• Hi Mary, there usually is more traffic . . . it’s State Highway 1 which runs the length of New Zealand. I just happened to stop on a quiet Tuesday morning at about 8:00 a.m.
      I dropped by your blog . . . lovely!

  3. Hi Wendy. Over the years I have read and re-read The Artist’s Way. The two major things I’ve taken from it are: Morning Pages (which I do each morning … not always 3 pages … usually 20 minutes); and Time Outs … which I seem to do a lot these days. What I like about many of these creativity books (like Eric Massel’s) is that I can open one at any page and find something to jar my thinking. It’s great to see you blogging again as I enjoy what you have to say (as well as your photos). I’m not wordy on my blog right now because I’m journaling a lot privately and don’t feel the need to share. I do seem to feel the need to provide visual documentation of my creative projects.

    • Private journalling and what is presented to the public are definitely two different animals Jan, my dabbling on paper is the same. As for words, I wonder how what I have to say will be received, with just the words there, no tone of voice, no tonality to tell whether I am deliberately understating something or serious. I’d like to be able to have a direct link into my brain – such deep thoughts! Such eloquence!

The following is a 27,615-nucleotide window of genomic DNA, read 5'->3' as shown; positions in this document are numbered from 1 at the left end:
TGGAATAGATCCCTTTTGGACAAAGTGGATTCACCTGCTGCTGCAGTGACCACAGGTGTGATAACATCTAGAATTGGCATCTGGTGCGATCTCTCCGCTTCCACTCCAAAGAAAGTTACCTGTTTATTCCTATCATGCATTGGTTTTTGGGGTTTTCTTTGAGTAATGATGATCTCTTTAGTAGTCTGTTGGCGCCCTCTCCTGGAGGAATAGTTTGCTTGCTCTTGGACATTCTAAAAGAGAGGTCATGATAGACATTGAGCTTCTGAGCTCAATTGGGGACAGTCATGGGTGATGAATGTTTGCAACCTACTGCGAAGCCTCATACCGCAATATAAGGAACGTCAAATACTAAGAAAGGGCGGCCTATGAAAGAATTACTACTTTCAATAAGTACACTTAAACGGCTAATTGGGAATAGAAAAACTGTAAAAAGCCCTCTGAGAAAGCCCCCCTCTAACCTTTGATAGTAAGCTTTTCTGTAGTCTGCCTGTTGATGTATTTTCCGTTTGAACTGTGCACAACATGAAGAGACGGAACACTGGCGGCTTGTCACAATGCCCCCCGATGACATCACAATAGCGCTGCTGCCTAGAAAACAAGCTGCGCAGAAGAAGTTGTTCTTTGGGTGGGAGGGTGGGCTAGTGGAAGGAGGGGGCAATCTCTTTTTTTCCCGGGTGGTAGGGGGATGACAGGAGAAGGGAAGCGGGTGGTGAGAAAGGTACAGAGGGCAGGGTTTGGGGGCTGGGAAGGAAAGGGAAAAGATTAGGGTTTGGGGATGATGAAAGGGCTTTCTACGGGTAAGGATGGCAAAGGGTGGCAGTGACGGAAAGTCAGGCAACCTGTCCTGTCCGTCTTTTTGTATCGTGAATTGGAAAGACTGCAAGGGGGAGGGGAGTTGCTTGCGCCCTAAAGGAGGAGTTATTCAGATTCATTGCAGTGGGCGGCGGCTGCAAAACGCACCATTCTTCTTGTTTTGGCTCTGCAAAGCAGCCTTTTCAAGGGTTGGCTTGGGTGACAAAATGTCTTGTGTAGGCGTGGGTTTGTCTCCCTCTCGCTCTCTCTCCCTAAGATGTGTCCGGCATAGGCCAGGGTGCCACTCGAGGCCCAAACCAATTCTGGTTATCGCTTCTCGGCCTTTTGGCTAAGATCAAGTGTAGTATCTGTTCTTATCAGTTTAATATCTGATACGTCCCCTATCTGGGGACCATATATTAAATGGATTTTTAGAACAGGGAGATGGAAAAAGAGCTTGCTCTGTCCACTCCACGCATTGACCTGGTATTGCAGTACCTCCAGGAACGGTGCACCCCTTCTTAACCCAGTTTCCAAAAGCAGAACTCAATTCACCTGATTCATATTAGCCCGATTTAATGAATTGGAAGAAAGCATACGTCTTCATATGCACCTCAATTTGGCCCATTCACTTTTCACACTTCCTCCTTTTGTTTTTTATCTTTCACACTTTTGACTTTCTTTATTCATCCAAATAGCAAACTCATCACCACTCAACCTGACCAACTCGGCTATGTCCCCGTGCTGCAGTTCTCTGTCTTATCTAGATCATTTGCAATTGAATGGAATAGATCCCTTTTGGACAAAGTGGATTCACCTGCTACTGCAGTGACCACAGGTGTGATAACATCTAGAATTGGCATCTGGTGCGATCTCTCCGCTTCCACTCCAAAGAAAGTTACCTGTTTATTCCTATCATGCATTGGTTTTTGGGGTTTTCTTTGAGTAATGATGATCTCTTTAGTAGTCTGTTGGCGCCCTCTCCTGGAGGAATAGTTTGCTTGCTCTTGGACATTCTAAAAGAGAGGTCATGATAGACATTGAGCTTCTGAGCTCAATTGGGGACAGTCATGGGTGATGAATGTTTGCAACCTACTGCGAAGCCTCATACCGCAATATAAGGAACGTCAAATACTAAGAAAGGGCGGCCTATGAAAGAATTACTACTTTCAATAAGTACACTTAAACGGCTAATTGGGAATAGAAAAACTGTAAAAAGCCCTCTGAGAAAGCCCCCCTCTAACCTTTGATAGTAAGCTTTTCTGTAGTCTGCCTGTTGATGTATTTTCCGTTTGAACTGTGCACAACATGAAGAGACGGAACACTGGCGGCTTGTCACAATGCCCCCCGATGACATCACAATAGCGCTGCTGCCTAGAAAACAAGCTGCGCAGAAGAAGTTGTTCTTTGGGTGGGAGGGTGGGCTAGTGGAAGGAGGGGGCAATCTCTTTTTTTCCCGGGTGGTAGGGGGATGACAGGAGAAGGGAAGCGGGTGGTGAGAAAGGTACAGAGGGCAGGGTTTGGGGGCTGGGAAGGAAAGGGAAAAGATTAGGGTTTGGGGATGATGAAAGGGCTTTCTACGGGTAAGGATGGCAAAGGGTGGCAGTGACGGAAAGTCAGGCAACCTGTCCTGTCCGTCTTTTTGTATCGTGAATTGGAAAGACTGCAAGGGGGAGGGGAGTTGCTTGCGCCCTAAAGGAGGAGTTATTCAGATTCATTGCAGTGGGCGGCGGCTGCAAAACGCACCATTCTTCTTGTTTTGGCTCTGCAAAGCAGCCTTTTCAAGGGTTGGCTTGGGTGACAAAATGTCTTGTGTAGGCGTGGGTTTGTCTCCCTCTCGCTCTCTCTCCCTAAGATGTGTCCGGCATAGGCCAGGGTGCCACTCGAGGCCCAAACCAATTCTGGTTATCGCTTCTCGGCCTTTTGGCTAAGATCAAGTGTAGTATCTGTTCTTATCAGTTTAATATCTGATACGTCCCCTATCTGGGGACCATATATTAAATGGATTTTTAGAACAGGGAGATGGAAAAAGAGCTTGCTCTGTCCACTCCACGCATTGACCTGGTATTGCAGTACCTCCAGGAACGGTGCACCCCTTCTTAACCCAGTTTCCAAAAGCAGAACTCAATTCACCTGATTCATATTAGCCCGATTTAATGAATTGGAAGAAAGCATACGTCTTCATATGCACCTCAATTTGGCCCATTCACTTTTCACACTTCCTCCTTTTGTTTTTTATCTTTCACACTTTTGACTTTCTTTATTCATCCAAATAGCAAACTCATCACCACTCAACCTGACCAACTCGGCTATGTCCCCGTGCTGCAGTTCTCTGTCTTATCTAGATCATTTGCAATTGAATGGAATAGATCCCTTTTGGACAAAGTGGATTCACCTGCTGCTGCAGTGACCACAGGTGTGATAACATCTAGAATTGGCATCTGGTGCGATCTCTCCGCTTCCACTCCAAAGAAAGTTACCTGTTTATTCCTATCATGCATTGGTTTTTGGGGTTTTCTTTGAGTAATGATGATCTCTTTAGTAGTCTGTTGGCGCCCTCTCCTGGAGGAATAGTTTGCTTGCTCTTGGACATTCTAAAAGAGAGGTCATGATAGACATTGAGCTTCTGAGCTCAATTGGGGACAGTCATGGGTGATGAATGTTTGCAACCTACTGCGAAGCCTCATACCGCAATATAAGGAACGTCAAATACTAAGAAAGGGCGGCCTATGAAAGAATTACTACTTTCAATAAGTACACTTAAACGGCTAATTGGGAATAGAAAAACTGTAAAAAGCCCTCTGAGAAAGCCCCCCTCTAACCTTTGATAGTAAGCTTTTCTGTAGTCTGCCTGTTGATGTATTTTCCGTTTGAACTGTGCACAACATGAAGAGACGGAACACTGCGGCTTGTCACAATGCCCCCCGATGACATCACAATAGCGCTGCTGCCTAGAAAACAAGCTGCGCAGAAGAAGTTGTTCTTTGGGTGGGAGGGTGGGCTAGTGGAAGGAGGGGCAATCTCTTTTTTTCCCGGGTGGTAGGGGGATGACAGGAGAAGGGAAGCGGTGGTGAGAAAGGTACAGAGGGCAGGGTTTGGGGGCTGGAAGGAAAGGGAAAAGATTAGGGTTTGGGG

• And I love seeing what you’re making Lynette. One day, maybe in a couple of years or so I will wake up and say “I don’t want to do this job anymore” and then I shall play all day! Until then I will grin at the Greeting Tree as I drive by and enjoy the challenge of the day-job. The driving is terrific thinking time.

  4. I agree with all you said in this blog and feel like we are kindred spirits. I am speaking for myself (Anita and not for the members of the Warti Club) and find it so interesting that all these women out there are finding the courage to take up and share their “lost and found” passions, desires, and ideas…AND we are all finding each other! It feels like a global movement and I’m very excited about it…lets keep our hearts and minds open to the possibilities of us!